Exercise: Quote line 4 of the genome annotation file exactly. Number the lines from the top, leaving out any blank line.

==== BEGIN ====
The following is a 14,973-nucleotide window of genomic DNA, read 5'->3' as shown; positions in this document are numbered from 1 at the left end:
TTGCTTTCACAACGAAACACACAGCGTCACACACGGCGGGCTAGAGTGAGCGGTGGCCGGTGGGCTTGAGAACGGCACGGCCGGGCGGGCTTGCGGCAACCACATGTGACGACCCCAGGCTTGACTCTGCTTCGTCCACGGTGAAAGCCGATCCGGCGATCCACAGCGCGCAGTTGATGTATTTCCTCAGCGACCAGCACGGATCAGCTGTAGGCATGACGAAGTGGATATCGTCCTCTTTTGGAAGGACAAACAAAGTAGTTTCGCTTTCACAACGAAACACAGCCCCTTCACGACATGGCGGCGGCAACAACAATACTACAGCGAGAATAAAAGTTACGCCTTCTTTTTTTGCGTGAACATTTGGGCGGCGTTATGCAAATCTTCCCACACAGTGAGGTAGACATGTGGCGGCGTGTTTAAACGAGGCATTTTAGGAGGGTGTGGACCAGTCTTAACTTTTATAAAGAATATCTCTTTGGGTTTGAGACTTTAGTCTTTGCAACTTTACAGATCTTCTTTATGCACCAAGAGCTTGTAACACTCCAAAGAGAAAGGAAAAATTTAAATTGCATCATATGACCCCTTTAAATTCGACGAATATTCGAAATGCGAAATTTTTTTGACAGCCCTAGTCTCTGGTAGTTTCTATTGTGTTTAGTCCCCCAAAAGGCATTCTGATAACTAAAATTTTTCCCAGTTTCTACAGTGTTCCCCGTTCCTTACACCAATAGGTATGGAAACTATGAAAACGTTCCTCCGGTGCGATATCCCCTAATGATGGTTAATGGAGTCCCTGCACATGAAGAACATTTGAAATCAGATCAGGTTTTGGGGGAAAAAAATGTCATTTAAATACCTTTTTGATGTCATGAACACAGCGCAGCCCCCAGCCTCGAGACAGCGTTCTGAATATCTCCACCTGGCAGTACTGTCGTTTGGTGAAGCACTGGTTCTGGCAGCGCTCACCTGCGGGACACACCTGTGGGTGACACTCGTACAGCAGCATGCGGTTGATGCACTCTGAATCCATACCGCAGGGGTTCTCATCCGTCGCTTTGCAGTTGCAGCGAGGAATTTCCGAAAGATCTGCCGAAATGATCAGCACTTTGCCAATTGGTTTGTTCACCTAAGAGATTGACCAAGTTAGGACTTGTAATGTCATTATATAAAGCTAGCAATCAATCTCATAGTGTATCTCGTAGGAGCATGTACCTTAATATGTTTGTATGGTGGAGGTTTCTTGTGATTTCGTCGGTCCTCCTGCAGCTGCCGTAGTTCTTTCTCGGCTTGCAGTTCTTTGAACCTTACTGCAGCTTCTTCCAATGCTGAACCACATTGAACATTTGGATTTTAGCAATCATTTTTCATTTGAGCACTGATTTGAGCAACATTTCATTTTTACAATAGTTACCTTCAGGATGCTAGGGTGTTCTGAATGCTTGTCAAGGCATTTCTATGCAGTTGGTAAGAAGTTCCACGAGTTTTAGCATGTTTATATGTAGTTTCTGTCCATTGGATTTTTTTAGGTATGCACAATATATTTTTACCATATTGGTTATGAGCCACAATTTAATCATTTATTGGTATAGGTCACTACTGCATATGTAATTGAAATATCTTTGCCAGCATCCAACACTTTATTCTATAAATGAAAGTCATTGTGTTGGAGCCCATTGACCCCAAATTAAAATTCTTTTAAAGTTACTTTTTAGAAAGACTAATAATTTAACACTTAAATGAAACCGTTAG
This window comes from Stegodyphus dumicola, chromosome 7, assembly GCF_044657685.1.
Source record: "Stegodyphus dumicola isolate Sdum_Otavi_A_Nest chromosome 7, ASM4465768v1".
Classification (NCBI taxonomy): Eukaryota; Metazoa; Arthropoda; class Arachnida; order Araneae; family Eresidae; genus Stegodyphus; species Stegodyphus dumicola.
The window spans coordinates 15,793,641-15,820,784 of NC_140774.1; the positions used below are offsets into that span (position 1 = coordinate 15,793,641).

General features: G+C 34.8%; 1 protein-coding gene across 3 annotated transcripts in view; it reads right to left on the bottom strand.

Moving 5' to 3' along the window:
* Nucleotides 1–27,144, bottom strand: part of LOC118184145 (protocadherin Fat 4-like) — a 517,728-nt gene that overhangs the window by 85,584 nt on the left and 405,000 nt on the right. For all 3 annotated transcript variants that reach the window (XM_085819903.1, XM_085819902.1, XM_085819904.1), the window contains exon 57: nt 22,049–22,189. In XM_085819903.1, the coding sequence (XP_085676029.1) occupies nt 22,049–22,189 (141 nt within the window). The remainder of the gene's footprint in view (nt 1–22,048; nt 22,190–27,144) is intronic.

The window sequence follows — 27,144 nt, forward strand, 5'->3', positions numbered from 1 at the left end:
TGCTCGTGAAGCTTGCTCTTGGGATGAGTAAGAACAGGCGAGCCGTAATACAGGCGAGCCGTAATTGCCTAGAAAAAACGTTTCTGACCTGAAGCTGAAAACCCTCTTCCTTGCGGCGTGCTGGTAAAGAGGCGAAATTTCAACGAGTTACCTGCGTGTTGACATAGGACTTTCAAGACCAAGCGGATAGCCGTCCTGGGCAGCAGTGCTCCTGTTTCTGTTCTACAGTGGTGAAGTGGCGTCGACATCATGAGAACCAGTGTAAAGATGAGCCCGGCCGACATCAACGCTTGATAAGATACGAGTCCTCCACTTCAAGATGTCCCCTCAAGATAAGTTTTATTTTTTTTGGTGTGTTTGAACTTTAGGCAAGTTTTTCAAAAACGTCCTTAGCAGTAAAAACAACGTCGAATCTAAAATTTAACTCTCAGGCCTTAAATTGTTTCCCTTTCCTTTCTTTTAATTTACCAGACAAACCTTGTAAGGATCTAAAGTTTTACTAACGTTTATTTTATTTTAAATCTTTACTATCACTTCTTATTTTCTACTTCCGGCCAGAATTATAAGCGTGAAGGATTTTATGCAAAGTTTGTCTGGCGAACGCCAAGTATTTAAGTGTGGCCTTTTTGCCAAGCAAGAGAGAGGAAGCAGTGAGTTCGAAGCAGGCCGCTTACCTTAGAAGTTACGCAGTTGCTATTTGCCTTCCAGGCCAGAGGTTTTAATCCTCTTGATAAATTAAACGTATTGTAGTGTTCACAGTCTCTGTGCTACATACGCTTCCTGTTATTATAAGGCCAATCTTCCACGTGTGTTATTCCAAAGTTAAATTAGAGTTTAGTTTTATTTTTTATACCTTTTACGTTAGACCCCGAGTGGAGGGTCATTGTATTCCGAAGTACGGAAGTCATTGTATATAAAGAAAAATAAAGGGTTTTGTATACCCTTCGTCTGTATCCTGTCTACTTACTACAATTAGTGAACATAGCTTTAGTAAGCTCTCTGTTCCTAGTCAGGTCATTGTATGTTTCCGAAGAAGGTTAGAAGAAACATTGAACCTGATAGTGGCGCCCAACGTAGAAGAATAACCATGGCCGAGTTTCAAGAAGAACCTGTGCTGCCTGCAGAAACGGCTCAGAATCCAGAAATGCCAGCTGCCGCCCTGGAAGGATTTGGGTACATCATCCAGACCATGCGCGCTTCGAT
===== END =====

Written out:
Source record: "Stegodyphus dumicola isolate Sdum_Otavi_A_Nest chromosome 7, ASM4465768v1".